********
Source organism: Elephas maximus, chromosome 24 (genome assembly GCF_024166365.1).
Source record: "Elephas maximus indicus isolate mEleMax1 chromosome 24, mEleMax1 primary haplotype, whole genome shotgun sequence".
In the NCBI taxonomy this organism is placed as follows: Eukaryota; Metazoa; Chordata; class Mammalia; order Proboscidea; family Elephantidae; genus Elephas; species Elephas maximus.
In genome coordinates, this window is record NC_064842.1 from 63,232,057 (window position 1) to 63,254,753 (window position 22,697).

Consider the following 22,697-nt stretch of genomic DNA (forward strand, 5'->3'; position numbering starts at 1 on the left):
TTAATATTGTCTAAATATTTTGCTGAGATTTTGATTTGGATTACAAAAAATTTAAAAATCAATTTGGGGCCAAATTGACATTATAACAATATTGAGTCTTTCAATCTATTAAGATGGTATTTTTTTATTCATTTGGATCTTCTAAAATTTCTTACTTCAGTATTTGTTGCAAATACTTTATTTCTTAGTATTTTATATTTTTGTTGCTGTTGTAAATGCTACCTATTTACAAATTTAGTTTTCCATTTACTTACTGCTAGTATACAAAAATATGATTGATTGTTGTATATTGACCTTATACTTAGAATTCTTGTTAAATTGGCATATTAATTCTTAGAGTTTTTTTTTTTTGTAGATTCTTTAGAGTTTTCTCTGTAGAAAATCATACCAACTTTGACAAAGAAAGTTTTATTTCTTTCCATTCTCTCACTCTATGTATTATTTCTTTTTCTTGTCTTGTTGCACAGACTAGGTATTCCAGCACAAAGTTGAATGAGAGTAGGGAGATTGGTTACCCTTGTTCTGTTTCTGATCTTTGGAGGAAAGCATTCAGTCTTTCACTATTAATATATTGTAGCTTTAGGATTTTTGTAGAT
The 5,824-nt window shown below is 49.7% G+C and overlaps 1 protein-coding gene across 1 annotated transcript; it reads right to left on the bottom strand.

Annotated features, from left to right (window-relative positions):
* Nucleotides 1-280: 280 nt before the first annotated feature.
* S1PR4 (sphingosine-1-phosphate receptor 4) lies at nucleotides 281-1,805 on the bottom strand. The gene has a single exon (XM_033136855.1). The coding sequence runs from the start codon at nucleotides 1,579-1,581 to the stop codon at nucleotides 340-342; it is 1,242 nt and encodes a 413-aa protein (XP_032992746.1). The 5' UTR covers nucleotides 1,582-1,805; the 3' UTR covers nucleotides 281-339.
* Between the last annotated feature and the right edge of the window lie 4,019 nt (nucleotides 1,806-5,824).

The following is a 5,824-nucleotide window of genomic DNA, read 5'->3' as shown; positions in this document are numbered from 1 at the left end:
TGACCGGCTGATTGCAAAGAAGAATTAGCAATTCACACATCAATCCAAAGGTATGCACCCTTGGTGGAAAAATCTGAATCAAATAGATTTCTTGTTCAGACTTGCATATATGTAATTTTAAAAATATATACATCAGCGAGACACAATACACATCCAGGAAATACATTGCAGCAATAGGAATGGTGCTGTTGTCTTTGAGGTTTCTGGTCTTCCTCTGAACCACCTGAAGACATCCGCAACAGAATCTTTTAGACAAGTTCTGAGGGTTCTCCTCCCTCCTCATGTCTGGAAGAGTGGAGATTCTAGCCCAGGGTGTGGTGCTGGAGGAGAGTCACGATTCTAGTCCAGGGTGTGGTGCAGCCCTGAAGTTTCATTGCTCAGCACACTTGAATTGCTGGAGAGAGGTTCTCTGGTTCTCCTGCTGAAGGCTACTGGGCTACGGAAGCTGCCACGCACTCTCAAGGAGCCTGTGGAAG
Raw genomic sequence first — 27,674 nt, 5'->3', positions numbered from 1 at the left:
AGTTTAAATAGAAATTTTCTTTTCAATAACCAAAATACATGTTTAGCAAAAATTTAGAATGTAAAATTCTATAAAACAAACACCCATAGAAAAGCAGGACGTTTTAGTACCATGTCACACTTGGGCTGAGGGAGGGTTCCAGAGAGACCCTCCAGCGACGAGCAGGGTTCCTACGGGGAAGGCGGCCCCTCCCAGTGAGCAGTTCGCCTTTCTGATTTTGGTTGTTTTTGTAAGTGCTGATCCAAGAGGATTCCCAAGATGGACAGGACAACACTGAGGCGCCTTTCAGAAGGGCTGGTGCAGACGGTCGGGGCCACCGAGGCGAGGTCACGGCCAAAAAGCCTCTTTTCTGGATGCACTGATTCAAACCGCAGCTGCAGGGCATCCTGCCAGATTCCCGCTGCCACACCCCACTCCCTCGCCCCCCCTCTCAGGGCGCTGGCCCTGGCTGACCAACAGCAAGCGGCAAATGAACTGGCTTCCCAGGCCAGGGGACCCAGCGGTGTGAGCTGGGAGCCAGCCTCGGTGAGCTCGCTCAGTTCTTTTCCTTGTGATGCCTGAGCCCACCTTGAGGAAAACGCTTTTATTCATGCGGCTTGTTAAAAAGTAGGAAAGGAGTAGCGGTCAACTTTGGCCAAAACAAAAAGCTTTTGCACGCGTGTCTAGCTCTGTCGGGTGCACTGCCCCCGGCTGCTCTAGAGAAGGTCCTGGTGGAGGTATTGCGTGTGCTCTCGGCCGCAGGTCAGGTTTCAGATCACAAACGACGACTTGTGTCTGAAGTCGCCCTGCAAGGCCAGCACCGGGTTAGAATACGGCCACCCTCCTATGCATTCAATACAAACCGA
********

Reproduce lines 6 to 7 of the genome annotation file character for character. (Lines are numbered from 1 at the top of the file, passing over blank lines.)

TTAATATTGTCTAAATATTTTGCTGAGATTTTGATTTGGATTACAAAAAATTTAAAAATCAATTTGGGGCCAAATTGACATTATAACAATATTGAGTCTTTCAATCTATTAAGATGGTATTTTTTTATTCATTTGGATCTTCTAAAATTTCTTACTTCAGTATTTGTTGCAAATACTTTATTTCTTAGTATTTTATATTTTTGTTGCTGTTGTAAATGCTACCTATTTACAAATTTAGTTTTCCATTTACTTACTGCTAGTATACAAAAATATGATTGATTGTTGTATATTGACCTTATACTTAGAATTCTTGTTAAATTGGCATATTAATTCTTAGAGTTTTTTTTTTTTGTAGATTCTTTAGAGTTTTCTCTGTAGAAAATCATACCAACTTTGACAAAGAAAGTTTTATTTCTTTCCATTCTCTCACTCTATGTATTATTTCTTTTTCTTGTCTTGTTGCACAGACTAGGTATTCCAGCACAAAGTTGAATGAGAGTAGGGAGATTGGTTACCCTTGTTCTGTTTCTGATCTTTGGAGGAAAGCATTCAGTCTTTCACTATTAATATATTGTAGCTTTAGGATTTTTGTAGAT
The 5,824-nt window shown below is 49.7% G+C and overlaps 1 protein-coding gene across 1 annotated transcript; it reads right to left on the bottom strand.